Showing posts from February, 2019

Healing plant presentations

Healing plant presentations

Diane covered the use of Aloe vera gel for the treatment of external burns.

Annielisa covered the popular use of soursop leaf tea as a treatment for diabetes. This particular treatment surfaces regularly in my class, but the leaves of soursop are associated with neurotoxicity and may induce Parkinson-like conditions. Some soursop leaf extracts were toxic to breast cancer cells, but the compounds were also toxic for humans and no clinical trials were conducted. The use of soursop leaves in tea is not currently recommended.

Darnick explained the use of tuhke en kilin wai to treat fungal skin disorders.

Yuki spoke of the use of a particular variety of green (unripe, not yet sweet) coconut juice to shut down diarrhea.

Mayson spoke of the use of unripe weipwul (Morinda citrifolia) fruit for stomachache.

Wadel detailed the use of the hard part of the front of a coconut frond petiole, split in half, pounded, and the juice produced used to treat pink eye.

Edson bro…

Measuring the conversion factor from arcminutes to meters

Physical science laboratory seven measured the conversion factor from arcminutes of longitude to metric meters. The class began at N 06° 54.570’  E 158° 09.600’ and walked to N 06° 54.570’  E 158° 09.700’ noting the arcminutes every 30 meters.

Jesse, Praislyn, Swister, Patricia, Masabua, Junida, Brenda

Because Wednesday was an unguided discovery learning session, I used Thursday morning to explain more fully what the students had been working with.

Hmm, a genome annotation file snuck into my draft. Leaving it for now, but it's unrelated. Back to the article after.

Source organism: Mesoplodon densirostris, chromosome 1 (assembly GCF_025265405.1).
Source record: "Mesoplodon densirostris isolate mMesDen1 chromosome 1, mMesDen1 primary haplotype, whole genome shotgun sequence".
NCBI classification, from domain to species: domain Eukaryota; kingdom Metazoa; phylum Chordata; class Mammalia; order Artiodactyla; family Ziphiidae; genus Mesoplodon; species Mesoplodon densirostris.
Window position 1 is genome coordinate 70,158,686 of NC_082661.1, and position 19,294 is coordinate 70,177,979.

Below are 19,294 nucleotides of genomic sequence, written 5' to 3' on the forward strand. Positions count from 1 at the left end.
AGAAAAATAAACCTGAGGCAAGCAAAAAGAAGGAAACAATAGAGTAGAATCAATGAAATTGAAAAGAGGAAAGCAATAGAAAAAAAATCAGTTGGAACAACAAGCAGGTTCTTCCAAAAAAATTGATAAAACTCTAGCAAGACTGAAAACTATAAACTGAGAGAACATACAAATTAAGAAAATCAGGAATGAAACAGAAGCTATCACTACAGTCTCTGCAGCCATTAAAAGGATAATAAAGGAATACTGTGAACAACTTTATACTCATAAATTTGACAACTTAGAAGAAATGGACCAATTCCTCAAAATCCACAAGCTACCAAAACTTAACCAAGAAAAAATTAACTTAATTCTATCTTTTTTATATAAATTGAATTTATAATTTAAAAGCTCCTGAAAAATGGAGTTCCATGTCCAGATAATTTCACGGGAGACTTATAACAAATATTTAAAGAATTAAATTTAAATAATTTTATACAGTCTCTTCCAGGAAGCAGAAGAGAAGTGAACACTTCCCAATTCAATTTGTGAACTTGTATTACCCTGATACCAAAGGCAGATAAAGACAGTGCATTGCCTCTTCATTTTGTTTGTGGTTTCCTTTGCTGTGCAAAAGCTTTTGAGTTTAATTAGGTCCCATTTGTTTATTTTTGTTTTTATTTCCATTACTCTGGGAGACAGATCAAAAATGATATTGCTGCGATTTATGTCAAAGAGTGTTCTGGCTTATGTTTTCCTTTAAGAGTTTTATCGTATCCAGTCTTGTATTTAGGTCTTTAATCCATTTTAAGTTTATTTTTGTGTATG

Some of the morning material ahead of data gathering presaged the using of Google Earth to see what was at the prime meridian due west of Pohnpei. 

Upstairs in the laboratory I used a layout from last term in an attempt to illustrate that the data provided a way to convert from arcminutes to meters and meters to arcminutes.

1823 meters per arcminute is one percent away from the published value at seven degrees north of 1842 metres per arcminute. 

George, Vivian, Emerika, Kiokalani at E 158° 09.700’ 
Kiokalani writes down data values, Gina b…

Hide and GPS seek

This term the GPS discovery learning - find the instructor, find the class location - exercise had me return to the north side of the road for the first time in years.

This term I scouted out crossing the bog from maintenance on Monday, but that proved not possible. The bog is wet under the grass despite the weak El Nino and relatively dry weather.

I wound up opting for a spot to the northwest of long gone location that was arbitrarily labelled "Philadephia" as a code name.

The new location has a nice view of Campnosperma brevipetiolata trees.

Coordinates the new location vary slightly by GPS.

The weather held for the class - sunny skies for over 24 hours. The location was at the very fringe of the WiFi, really too weak to send or receive data, but I did manage to get a 4G signal at the hide.

Mayson would be the first to find me
Harvey was right behind also with a GPS unit
Nemely was with them every step of the way
Close behind was the rest of the moving class, with Joshua t…